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John Locke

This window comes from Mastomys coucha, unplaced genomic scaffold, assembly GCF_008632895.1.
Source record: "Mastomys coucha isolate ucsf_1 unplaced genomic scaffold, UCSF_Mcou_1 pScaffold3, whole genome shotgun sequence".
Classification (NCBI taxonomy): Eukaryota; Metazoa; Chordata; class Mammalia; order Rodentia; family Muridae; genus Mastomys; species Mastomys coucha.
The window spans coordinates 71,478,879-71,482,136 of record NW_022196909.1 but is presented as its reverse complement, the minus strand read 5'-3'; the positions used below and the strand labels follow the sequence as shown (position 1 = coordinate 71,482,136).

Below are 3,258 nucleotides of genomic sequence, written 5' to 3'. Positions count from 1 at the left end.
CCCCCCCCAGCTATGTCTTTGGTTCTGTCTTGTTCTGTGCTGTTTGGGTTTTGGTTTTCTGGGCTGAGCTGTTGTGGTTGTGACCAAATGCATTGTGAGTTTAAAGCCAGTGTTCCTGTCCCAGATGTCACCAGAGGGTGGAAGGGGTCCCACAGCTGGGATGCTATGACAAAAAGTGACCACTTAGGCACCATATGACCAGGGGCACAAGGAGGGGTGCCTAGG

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Locke is now in a position to explain the function of a legitimate government and distinguish it from illegitimate government. The aim of such a legitimate government is to preserve, so far as possible, the rights to life, liberty, health and property of its citizens, and to prosecute and punish those of its citizens who violate the rights of others others and to pursue the public good even where this may conflict with the rights of individuals. In doing this it provides something unavailable in the state of nature, an impartial judge to determine the severity of the crime, and to set a punishment proportionate to the crime. This is one of the main reasons why civil society is an improvement on the state of nature. An illegitimate government will fail to protect the rights to life, liberty, health and property of its subjects, and in the worst cases, such an illegitimate government will claim to be able to violate the rights of its subjects, that is it will claim to have despotic power over its subjects. Since Locke is arguing against the position of Sir Robert Filmer who held that patriarchal power and political power are the same, and that in effect these amount to despotic power, Locke is at pains to distinguish these three forms of power, and to show that they are not equivalent. Thus at the beginning of Chapter XV Of Paternal, Political and Despotic power considered together he writes: "THOUGH I have had occasion to speak of these before, yet the great mistakes of late about government, having as I suppose arisen from confounding these distinct powers one with another, it may not be amiss, to consider them together." Chapters VI and VII give Locke's account of paternal and political power respectively. Paternal power is limited. It lasts only through the minority of children, and has other limitations. Political power, derived as it is from the transfer of the power of individuals to enforce the law of nature, has with it the right to kill in the interest of preserving the rights of the citizens or otherwise supporting the public good. Despotic power, by contrast, implies the right to take the life, liberty, health and at least some of the property of any person subject to such a power.

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